SEC to prioritise climate change disclosure, shareholder proposal exclusions in 2023

Regulatory filings suggest a blockbuster year for ESG rule-making in the US, including action on social issues.

The Securities and Exchange Commission is expected to prioritise rule-making on climate change disclosures, shareholder proposal exclusions, human capital reporting and board diversity in 2023.

The SEC’s workload for the year was revealed in the Biden administration’s newly published unified regulatory plan, based on regulatory agendas submitted by individual agencies in Q4 2022. A government statement said the plans were “a window into how the administration plans to continue delivering on the president’s agenda to advance economic prosperity and equity, [and] tackle the climate crisis”.

Foremost among the SEC’s priorities is the introduction of broad new rules requiring companies to disclose climate-related metrics such as emissions, climate targets and relevant policies to aid investor decision-making, in addition to new reporting requirements on how institutional investors voted on pay packages. The agency is due to make a ruling by April for both initiatives.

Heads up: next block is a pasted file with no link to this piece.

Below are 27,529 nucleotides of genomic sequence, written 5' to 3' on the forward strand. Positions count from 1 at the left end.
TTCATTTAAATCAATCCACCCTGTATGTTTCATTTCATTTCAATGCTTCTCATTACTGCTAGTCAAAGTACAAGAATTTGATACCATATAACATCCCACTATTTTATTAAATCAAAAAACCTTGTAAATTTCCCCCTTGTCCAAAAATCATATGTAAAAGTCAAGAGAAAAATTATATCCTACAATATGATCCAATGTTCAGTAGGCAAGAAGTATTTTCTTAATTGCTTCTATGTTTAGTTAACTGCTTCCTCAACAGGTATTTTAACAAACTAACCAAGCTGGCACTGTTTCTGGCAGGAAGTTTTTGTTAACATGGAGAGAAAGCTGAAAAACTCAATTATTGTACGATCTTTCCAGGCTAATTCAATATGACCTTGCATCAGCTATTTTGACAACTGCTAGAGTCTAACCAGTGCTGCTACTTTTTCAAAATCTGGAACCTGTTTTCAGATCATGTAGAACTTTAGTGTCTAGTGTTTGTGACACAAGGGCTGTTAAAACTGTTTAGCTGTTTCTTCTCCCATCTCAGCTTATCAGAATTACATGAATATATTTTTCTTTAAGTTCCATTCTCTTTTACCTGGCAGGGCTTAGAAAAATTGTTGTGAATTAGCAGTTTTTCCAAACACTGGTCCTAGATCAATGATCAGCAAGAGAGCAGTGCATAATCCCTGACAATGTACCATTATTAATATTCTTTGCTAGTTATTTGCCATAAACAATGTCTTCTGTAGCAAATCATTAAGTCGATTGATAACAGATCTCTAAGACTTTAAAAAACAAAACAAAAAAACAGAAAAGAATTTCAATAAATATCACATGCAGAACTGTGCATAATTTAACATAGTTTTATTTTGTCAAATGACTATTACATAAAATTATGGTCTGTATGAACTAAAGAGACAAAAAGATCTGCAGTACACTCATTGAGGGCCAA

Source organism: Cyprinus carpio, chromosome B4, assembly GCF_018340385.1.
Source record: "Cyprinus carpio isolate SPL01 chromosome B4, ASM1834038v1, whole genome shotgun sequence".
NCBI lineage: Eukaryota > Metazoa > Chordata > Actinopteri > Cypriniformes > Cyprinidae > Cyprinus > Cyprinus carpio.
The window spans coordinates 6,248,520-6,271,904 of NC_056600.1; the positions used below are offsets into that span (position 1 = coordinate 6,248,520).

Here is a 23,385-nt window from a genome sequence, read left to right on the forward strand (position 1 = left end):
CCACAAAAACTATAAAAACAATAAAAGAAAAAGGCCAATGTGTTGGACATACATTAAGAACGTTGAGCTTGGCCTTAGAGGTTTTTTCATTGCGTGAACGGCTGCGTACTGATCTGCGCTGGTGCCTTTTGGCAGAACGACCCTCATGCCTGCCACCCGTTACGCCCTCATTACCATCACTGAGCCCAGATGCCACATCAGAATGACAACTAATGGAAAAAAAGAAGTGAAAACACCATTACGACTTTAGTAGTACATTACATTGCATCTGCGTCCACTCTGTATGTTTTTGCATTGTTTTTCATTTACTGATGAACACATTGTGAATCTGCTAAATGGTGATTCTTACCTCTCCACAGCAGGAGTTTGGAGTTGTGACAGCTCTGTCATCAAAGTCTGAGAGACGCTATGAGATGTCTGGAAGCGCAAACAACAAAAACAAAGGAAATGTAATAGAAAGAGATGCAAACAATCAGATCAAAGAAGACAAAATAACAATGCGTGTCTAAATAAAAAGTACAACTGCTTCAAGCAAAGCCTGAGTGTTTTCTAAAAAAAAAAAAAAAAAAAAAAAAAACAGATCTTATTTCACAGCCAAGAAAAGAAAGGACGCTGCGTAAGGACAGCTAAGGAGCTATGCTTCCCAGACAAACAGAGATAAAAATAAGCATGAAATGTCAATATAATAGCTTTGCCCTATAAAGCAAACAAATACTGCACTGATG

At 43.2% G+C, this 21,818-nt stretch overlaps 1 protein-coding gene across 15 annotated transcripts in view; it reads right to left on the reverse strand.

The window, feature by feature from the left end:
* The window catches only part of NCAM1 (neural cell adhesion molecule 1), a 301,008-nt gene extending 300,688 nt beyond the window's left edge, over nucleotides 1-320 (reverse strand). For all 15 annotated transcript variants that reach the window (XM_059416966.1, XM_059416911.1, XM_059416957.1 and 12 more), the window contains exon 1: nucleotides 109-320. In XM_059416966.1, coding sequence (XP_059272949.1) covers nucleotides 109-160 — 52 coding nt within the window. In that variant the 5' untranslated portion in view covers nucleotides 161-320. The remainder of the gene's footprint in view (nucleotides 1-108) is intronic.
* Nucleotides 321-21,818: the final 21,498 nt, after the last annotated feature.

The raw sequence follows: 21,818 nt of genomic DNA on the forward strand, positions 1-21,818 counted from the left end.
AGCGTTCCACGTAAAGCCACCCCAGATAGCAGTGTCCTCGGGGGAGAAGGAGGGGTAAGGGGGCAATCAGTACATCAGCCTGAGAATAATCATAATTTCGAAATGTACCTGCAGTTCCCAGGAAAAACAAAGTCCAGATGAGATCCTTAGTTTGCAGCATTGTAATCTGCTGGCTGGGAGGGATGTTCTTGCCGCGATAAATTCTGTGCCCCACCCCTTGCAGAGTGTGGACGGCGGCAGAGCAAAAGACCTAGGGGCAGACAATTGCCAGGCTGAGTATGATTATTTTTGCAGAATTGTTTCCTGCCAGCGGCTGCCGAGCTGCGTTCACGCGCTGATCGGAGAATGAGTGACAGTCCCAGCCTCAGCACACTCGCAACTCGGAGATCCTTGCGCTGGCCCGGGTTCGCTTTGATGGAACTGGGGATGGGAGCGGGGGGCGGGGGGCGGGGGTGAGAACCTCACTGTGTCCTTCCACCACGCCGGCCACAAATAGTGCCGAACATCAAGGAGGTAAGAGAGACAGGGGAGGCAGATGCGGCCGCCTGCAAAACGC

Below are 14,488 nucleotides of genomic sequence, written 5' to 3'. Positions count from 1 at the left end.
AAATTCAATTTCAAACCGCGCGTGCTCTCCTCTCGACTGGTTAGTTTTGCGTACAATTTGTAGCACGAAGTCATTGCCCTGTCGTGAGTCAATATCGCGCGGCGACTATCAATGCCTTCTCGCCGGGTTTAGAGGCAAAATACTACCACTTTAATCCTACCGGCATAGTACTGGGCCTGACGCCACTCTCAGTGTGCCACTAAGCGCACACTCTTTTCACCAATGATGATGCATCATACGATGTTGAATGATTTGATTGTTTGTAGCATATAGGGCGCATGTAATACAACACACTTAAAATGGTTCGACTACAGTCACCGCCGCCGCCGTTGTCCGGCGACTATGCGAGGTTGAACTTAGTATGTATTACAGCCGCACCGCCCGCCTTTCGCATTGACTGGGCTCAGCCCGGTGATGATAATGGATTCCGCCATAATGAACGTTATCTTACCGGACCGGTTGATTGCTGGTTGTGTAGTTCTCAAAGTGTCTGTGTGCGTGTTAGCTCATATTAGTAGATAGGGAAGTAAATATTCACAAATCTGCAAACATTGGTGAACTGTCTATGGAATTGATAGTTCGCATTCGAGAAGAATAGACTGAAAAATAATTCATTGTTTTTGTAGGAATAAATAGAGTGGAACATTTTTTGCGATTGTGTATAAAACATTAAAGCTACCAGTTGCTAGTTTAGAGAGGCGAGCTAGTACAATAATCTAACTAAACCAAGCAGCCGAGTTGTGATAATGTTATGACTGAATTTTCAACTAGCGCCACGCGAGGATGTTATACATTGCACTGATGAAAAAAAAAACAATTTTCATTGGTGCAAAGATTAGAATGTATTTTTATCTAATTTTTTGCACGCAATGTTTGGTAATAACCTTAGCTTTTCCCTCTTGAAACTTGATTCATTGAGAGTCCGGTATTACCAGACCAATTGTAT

The SEC also plans to finalise by October the revision of Trump-era rules which had made it more difficult for shareholders to get ESG resolutions onto company ballots. Under the existing rules, shareholder resolutions must meet certain hurdles if they are to be re-tabled and can be struck off by companies if they are assessed to be similar to other proposals.

The commission has proposed changes to soften the regulatory text in line with its recent efforts to tip the balance of power towards investors and away from companies on matters of stewardship and shareholder rights.

An October deadline has also been set for the SEC to amend its fund name rules to ensure that funds sold as being sustainable or green investments are not missold. The regulator has said that it will improve and clarify “the requirement for certain funds to adopt a policy to invest at least 80 percent of their assets in accordance with the investment focus that the fund’s name suggests”.

Finally, the SEC is due to adopt anti-greenwash measures which will see investment managers and other financial institutions report on their funds’ ESG approach and strategy, again by October. Investment advisers and consultants will also fall under the rule’s scope and will be required to provide information regarding their ESG processes.

Longer-term regulatory priorities for the SEC in 2023 include rule amendments to enhance disclosures on board member and nominee diversity, and human capital management. A dated workplan has yet to be issued for these social-focused initiatives.

The SEC’s schedule suggests that the US could this year bridge the gulf with other key global markets, most of which have moved quickly to introduce ESG rules and regulations. To date, the US has been a notable laggard with regards to ESG and climate disclosures, green taxonomies and corporate transition planning.